MAGNOLIA FAMILY MAGNOLIACEAE
Trees or shrubs with alternate, lobed, smooth-edged leaves with large stipules. The large, solitary, radially symmetrical flowers have 3 sepals and 6 petals (or more, usually in multiples of 3). The fruit is a dry or fleshy cone.
MALLOW FAMILY MALVACEAE
Mallows may be velvety, and have showy, radially symmetrical flowers with 5 wide petals and 6 sepals. The flowers occur singly or in branched clusters. The numerous stamens are united. The alternate, simple leaves are often palmately lobed.
Cultivated flowers in the mallow family include hollyhocks and hibiscus. Okra and cotton are mallows.
MAPLE FAMILY ACERACEAE
Trees or bushes with opposite, long-stalked, palmately lobed and veined leaves. The sap is milky in some species. The small flowers are in branched clusters and have 4 or 5 sepals and 4 or 5 overlapping petals. The fruit is a pair of flat, long-winged, 1-seeded keys.
MILKWEED FAMILY ASCLEPIADACEAE
Milkweeds have a thick milky sap and a unique flower plan. There are 5 sweptback petals and a 5-parted cup, or crown, with 5 beaks that curve centrally toward the stamens and a pistil. The radially symmetrical flowers are in umbels, often drooping. The paired seedpods are often joined at the base, and the seeds are attached to flossy tufts.
MINT FAMILY LABIATAE
The bilaterally symmetrical flowers have 5 united sepals and a tubular corolla with 2 lips, the upper 2-lobed and the lower 3-lobed. There are 2 to 4 stamens and 1 forked style. The flowers are in terminal heads, racemes or spikes, or in interrupted whorls in the leaf axils. The opposite leaves are simple and may be toothed. The stems are square. Some mints are aromatic.
Many condiments come from members of this family, including oregano, marjoram, thyme, sage, basil and mint. Catnip, peppermint, spearmint and sage are also mints.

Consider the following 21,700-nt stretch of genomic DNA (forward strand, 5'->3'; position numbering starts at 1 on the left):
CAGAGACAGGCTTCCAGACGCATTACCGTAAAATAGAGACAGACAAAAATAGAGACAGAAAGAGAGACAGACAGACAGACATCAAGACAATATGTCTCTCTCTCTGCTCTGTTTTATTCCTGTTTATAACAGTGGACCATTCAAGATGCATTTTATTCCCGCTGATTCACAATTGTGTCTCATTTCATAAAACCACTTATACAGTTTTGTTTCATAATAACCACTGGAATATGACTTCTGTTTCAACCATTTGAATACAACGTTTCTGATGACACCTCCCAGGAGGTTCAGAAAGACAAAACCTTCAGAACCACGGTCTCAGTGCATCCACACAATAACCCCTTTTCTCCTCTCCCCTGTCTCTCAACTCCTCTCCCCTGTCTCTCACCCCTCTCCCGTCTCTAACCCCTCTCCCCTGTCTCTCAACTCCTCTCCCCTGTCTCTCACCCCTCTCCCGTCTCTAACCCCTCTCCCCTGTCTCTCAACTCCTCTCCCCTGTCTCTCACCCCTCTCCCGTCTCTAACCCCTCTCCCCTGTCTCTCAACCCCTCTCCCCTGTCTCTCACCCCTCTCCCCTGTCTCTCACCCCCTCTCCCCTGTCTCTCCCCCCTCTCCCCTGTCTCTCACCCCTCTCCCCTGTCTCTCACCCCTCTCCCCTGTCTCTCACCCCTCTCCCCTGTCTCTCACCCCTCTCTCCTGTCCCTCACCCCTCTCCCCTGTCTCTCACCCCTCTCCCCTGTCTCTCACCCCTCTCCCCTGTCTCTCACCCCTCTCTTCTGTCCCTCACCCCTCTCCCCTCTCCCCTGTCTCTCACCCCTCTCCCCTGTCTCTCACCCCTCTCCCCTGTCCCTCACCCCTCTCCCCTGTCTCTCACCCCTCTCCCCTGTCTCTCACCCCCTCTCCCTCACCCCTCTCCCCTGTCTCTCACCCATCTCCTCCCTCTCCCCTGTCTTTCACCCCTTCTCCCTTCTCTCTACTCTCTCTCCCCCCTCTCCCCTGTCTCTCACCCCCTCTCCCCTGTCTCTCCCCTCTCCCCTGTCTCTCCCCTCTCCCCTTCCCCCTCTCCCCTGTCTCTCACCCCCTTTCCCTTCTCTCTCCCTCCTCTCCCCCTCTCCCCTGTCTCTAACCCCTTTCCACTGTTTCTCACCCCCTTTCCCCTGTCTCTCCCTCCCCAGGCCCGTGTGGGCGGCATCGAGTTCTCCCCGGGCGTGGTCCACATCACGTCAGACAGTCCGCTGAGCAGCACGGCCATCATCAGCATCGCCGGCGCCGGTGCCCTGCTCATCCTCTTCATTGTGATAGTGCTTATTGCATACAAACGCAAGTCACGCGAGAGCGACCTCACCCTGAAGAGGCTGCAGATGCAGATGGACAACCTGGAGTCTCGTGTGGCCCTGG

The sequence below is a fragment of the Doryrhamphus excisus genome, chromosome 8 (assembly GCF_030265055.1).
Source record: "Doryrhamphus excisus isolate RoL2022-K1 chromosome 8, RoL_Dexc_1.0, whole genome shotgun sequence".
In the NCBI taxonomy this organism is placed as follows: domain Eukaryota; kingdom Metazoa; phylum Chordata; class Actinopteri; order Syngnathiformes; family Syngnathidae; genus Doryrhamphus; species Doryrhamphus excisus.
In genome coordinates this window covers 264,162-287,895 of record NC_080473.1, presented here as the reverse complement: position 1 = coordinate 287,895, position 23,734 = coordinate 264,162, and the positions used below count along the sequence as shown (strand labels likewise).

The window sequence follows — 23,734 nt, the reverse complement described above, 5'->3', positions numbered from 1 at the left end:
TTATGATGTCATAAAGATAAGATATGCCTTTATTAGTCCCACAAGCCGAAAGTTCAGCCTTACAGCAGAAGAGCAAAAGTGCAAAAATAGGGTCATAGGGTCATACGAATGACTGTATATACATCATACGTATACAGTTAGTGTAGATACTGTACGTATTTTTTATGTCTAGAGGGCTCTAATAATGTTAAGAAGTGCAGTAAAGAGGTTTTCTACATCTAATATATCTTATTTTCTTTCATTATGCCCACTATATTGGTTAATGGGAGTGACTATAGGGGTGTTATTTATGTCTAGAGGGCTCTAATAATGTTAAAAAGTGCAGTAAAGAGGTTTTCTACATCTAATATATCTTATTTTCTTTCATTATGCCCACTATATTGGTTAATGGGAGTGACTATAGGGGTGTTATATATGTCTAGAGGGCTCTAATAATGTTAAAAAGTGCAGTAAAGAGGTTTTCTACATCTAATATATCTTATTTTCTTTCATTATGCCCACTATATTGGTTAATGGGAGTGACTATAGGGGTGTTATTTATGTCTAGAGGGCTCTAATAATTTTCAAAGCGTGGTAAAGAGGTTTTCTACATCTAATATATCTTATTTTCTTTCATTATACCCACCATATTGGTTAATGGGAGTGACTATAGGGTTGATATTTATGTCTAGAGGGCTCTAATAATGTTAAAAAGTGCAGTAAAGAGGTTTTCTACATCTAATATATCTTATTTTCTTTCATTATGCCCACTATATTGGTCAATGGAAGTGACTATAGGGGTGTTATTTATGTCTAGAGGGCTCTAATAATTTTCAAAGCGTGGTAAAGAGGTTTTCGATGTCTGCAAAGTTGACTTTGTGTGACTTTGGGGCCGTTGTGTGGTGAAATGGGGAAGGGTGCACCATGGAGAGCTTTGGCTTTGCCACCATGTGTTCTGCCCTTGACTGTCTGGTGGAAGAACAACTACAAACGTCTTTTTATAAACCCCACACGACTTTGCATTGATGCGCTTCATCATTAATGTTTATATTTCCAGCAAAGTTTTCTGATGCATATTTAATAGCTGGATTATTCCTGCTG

MOONSEED FAMILY MENISPERMACEAE
Woody, twining vines with broad, alternate leaves that may be lobed. The inconspicuous, radially symmetrical flowers are in clusters and usually have 6 petals and 6 larger petal-like sepals. Fruit is a 1 seeded berry. Only 1 species in our area.
MORNING GLORY FAMILY CONVOLVULACEAE
Mostly climbing vines with showy, radially symmetrical, bell shaped flowers that have 5 sepals and 5 nearly completely united petals. The alternate, simple leaves are not toothed and usually have stems. The genus Cuscuta (dodder) contains parasitic vines with tiny flowers but no leaves or chlorophyll.
The sweet potato is a morning glory family member.
MULBERRY FAMILY MORACEAE
This family is mostly tropical and subtropical and includes the mulberries (Morus genus) and figs. The trees have alternate simple leaves that are toothed and/or lobed. The tiny flowers are in separate male and female clusters and have no petals. There are usually 4 sepals. The fruit is a tight cluster of berries, sometimes edible.
MUSTARD FAMILY CRUCIFERAE
The flowers are radially symmetrical and the Latin family name Cruciferae describes the cross-like appearance of the 4 petals. There are 4 sepals and usually 6 stamens, 2 shorter than the other 4. The flowers are in racemes or branched clusters. The leaves are usually simple but may be pinnately compound. The seedpods are often long and slender but may be broad or oval, and are perpendicular to the stem to nearly upright. The sap may have a peppery taste.
Cabbages, turnips and radishes are members of the mustard family.